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1981
Curatorial Reflections
  • ISSN: 2040-4417
  • E-ISSN: 2040-4425

Abstract

Once-embodied garments take on new life through curation, where they have the potential to reveal histories, pose questions, inspire creativity, and challenge oppressive systems by bringing attention to inequalities and injustices through the lens of fashion. While the garment does this work materially, it is the curator and their team who conceptualize an exhibition, conduct in-depth research, design the display and author interpretive text, all of which empowers artefacts to convey a narrative. However, the very ‘elevation’ of fashion within major museums has been tethered to an ideological fabrication of fashion as a Euromodern phenomenon, which has created, produced, performed and sensationalized an exclusionary narrative of fashion history. At the same time, this narrative is being challenged through curation, especially in smaller institutions like community archives, tribal museums and university fashion collections. The contributors to this Special Issue reflect on the latter within the context of the United States. They write about the challenges of producing curated displays while offering insights into, and evidence of, the possibilities that curatorial practice offers institutions of higher education and the communities they serve. University collections in the United States create a space of learning that offers possibility for rethinking, reimagining and critiquing fashion. Education is the premise of the university collection and therefore world-building becomes possible through curation. While the university fashion collection is not without colonial baggage, corporate and industry connections, ideological interests and neo-liberal pressures, it is ideally a space premised on scholarly pursuit. This Special Issue grapples with the complexities of curating fashion in North American universities, and the potential of this work to agitate, challenge and resist dominant narratives.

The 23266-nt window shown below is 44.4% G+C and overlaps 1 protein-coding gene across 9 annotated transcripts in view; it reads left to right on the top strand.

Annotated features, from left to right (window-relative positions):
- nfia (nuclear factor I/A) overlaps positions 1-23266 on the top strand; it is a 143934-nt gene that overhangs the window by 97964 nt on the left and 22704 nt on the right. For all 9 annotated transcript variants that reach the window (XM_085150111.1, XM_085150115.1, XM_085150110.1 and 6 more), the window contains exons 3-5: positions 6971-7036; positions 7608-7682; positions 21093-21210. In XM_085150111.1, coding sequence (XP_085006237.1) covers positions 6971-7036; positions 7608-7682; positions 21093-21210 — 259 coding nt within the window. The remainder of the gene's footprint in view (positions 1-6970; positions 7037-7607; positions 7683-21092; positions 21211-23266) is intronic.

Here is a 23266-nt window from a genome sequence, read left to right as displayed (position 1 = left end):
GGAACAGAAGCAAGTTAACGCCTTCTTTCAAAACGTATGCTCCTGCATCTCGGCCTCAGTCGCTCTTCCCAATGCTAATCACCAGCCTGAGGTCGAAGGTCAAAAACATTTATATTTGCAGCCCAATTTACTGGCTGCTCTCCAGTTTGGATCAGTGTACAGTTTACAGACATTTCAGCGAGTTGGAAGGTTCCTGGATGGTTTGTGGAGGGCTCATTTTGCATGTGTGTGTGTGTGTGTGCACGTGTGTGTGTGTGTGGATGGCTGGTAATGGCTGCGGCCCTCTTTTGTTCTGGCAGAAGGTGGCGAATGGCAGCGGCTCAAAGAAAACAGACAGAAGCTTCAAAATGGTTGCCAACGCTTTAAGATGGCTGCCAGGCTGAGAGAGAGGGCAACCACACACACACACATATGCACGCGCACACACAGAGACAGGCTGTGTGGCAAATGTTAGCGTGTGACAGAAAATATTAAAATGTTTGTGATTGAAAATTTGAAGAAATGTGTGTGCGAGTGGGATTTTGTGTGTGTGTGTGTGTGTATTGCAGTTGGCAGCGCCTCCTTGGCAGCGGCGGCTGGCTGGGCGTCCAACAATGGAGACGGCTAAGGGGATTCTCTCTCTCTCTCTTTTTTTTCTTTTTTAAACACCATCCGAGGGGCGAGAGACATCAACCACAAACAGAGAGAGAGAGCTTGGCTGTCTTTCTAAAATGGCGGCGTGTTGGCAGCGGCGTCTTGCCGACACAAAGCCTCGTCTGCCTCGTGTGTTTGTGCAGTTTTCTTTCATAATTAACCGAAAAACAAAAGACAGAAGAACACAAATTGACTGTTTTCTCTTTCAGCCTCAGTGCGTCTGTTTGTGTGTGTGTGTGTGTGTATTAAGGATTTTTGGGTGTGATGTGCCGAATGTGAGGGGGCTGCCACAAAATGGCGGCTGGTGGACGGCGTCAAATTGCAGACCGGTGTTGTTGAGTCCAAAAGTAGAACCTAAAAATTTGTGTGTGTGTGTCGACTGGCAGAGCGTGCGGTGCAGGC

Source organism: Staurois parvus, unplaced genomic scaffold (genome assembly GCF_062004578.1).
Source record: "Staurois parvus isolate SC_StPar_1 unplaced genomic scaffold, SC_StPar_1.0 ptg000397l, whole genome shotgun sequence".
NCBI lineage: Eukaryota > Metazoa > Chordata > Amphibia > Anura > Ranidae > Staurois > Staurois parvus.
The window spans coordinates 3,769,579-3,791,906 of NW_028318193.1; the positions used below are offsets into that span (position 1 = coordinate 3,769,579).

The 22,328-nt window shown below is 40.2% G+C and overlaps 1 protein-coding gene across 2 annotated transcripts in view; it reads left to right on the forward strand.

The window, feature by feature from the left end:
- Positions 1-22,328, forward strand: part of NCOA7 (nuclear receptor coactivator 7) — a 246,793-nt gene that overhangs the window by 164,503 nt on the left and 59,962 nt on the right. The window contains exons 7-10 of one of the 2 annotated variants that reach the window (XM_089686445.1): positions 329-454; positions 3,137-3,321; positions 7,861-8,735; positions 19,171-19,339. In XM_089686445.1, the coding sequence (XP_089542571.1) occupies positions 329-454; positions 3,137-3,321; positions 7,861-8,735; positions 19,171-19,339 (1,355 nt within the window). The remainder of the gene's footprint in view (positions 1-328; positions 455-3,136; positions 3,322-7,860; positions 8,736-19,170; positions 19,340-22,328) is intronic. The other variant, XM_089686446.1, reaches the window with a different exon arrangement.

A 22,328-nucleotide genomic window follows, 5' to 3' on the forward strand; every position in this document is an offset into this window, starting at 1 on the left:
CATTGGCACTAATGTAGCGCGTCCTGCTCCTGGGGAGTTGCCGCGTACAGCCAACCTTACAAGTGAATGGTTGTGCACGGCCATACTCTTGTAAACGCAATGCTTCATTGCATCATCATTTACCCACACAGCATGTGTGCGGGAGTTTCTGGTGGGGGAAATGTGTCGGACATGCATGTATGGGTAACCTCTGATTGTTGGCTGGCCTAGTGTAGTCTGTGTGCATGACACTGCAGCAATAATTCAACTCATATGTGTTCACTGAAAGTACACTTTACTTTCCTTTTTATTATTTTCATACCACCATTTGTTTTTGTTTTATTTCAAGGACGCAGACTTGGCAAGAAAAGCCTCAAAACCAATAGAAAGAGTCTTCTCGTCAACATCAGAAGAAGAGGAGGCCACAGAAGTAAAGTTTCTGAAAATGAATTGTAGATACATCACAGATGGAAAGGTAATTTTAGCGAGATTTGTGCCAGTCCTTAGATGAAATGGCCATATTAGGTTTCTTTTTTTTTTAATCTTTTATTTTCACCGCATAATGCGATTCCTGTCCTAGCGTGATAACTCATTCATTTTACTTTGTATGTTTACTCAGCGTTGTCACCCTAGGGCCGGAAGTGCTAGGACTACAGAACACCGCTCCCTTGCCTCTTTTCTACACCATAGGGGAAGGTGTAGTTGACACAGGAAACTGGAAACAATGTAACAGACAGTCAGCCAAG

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2022-06-01
2024-06-13
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